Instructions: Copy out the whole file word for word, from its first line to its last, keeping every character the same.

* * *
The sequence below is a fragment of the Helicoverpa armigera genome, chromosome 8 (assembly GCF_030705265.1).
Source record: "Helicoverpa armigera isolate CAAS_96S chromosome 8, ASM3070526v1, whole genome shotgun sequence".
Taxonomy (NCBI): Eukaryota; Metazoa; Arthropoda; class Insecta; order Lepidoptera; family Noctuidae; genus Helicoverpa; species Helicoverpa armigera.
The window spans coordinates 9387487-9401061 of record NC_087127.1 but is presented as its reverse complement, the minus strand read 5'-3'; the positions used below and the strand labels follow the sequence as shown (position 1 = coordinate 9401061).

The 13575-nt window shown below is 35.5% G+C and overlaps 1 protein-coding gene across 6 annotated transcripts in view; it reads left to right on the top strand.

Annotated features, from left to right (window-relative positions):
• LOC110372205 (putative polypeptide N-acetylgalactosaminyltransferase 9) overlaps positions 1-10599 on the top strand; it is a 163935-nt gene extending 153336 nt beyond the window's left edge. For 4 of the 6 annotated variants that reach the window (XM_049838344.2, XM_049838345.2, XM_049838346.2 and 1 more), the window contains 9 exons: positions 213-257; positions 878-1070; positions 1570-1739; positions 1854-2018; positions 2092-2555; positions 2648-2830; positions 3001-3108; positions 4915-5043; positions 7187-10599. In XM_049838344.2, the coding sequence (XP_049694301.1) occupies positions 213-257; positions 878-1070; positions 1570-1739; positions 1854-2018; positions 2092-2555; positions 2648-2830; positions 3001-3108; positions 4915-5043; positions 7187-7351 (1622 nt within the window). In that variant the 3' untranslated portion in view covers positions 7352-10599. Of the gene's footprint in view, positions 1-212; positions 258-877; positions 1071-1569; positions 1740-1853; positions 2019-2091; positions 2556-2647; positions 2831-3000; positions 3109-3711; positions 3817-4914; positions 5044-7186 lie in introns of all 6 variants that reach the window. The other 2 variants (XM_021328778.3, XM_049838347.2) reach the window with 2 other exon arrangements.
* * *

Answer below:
The sequence below is a fragment of the Helicoverpa armigera genome, chromosome 8 (assembly GCF_030705265.1).
Source record: "Helicoverpa armigera isolate CAAS_96S chromosome 8, ASM3070526v1, whole genome shotgun sequence".
Taxonomy (NCBI): Eukaryota; Metazoa; Arthropoda; class Insecta; order Lepidoptera; family Noctuidae; genus Helicoverpa; species Helicoverpa armigera.
The window spans coordinates 9387487-9401061 of record NC_087127.1 but is presented as its reverse complement, the minus strand read 5'-3'; the positions used below and the strand labels follow the sequence as shown (position 1 = coordinate 9401061).

The 13575-nt window shown below is 35.5% G+C and overlaps 1 protein-coding gene across 6 annotated transcripts in view; it reads left to right on the top strand.

Annotated features, from left to right (window-relative positions):
• LOC110372205 (putative polypeptide N-acetylgalactosaminyltransferase 9) overlaps positions 1-10599 on the top strand; it is a 163935-nt gene extending 153336 nt beyond the window's left edge. For 4 of the 6 annotated variants that reach the window (XM_049838344.2, XM_049838345.2, XM_049838346.2 and 1 more), the window contains 9 exons: positions 213-257; positions 878-1070; positions 1570-1739; positions 1854-2018; positions 2092-2555; positions 2648-2830; positions 3001-3108; positions 4915-5043; positions 7187-10599. In XM_049838344.2, the coding sequence (XP_049694301.1) occupies positions 213-257; positions 878-1070; positions 1570-1739; positions 1854-2018; positions 2092-2555; positions 2648-2830; positions 3001-3108; positions 4915-5043; positions 7187-7351 (1622 nt within the window). In that variant the 3' untranslated portion in view covers positions 7352-10599. Of the gene's footprint in view, positions 1-212; positions 258-877; positions 1071-1569; positions 1740-1853; positions 2019-2091; positions 2556-2647; positions 2831-3000; positions 3109-3711; positions 3817-4914; positions 5044-7186 lie in introns of all 6 variants that reach the window. The other 2 variants (XM_021328778.3, XM_049838347.2) reach the window with 2 other exon arrangements.